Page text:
But where is justice? Will it remain a hanging question and so will be left unanswered?

A shrapnel will be defeated by the united masses crusading for their rights. Justice lies where our crusade begins.

Dugo ngan balhas an nagbarisbis

Didto ha haluag nga katutubhan

Ini an panginahanglan:

Guti nga tubig ngan pag-ataman

Labi na an pag-ato han katawhan.


An maiha na nga kauriton ni Juan

An balhas nga tumuro ha umhanan

An pagguli-at han mga kabataan

An dugo han pito nga nanindugan.


Parag-uma, imo an Luisita

Aton an ginbalhasan nga tuna

Ha waray kapagalan nga pakigbisog,

Ha katapusan, kita gihap magdadaog.

#KABLAS: Dry fields and pockets

Free irrigation is not a good news for the farmers of rain-fed farmlands.

Cracked land. Less abundant fields. Poor growth of crops. Backward irrigation system.

After years of pushing for an irrigation system that is free of charges, some farmers already cherished the fruit of their long-time struggle starting this year. But such is not the case for most of the farmers in Eastern Visayas.

From year 1985 to year 2009, there is only an 18% increase in the irrigation system development in Eastern Visayas showing a less than 1% annual development rate. In the whole island of Samar, only 39.34% of farmlands is irrigated according to the National Irrigation Authority (NIA) 2017 data. Least irrigated is Eastern Samar with only 35.42% irrigated land.


Irrigation development in all the six provinces in Eastern Visayas

In 2000 to 2014, at least 40% of the region’s overall rice production come from rain-fed fields. The figure shows how poor irrigation system significantly deduces farmers’ supposed harvest. With the slow-paced development, a decrease in production is expected especially amid the adversity of a changing climate. This will even worsen the peasant sector’s existing economic crisis.

Irrigation might be free but the struggle for a quality and accessible irrigation continues and so is the people’s militancy to fight for this.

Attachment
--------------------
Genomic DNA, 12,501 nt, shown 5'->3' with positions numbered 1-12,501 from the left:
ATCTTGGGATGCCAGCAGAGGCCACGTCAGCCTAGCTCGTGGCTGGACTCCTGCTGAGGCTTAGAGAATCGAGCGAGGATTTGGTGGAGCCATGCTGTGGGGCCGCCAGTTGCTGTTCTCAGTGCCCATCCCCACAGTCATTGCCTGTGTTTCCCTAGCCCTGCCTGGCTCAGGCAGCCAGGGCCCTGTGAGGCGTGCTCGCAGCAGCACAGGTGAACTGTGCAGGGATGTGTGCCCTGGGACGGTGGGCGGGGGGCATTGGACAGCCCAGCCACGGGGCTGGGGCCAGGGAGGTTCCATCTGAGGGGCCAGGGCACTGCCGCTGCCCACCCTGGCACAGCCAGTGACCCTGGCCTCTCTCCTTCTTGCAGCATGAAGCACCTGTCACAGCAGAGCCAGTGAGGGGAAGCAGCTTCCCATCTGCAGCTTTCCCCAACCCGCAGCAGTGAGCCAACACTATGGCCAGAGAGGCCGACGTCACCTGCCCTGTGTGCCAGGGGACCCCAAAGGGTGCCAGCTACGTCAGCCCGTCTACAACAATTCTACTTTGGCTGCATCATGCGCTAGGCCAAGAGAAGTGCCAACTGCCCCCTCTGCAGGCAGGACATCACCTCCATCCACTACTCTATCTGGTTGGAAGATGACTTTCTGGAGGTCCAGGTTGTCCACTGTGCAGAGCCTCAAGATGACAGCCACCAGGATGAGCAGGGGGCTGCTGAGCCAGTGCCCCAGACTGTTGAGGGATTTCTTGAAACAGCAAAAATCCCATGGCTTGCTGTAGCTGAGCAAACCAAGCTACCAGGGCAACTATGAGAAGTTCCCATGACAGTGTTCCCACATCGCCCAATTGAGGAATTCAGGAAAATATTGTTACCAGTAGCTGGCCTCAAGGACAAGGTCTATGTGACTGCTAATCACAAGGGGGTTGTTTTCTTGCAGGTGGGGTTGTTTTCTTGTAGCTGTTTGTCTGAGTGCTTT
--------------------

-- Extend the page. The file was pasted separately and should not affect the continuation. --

#Kablas (Poor) is a series of short news feature stories depicting the alleviating poverty of the agriculture sector in Eastern Visayas

#KABLAS: Crop infestation infesting farmers’ economy in EV

Dwarfed pale-colored abaca leaves instead of narrow glossy dark green sheets. Stunted palay instead of an abundant rice field. Lifeless tree of life instead of extant coconut trees. Crumbling stomachs, lost pennies and dying farmers. Pests does not only infest crops but also paralyze farmers’ livelihood.

Since 2011, progressive farmer groups in Eastern Visayas led by Samahan han Gudti nga mga Parag-uma ha Sinirangan Bisayas (Sagupa SB) launched protests to call government’s attention on the worsening crop infestation in several parts of the region. But no corresponding action took place for years resulting in a significant production loss and an alleviating poverty.

Department of Agriculture confirms a 15 to 23% production loss of crops due to the worsening affliction of crops. Data reveals that about 40% of abaca plantations are no longer productive because of bunchy top virus carried by banana aphids while “cocolisap” or coconut scale insects brought a nationwide disease affecting about 338 million pesos worth of coconut as of the 2016 data.

From the 29,444 metric tons annual production of abaca in 2003, it decreased to 8,418 metric tons in 2015 causing an 8 million pesos fiber loss and forcing 31,871 farmers to either plant another crop or worse, leave their fields as confirmed by Philippine Fiber Industry Development Authority (PhilFIDA). Worst case is in Northern Samar where 95% of farmlands in Catubig and Las Navas are affected by crop infestation.

The Department of Agriculture revealed that they are having difficulty in validating the cases of crop infestation in Eastern Visayas. DA Regional Executive Director U-Nichols Manalo, however, stated that the phenomenon will not affect projected production of crops despite its obvious effect to the very people who plant these crops.

Eastern Visayas is one of the major producer of rice, abaca and coconut in the country. Despite this, the government invests too little to nothing on giving our farmers immediate and long-term aid.


#Kablas (Poor) is a series of short news feature stories depicting the alleviating poverty of the agriculture sector in Eastern Visayas.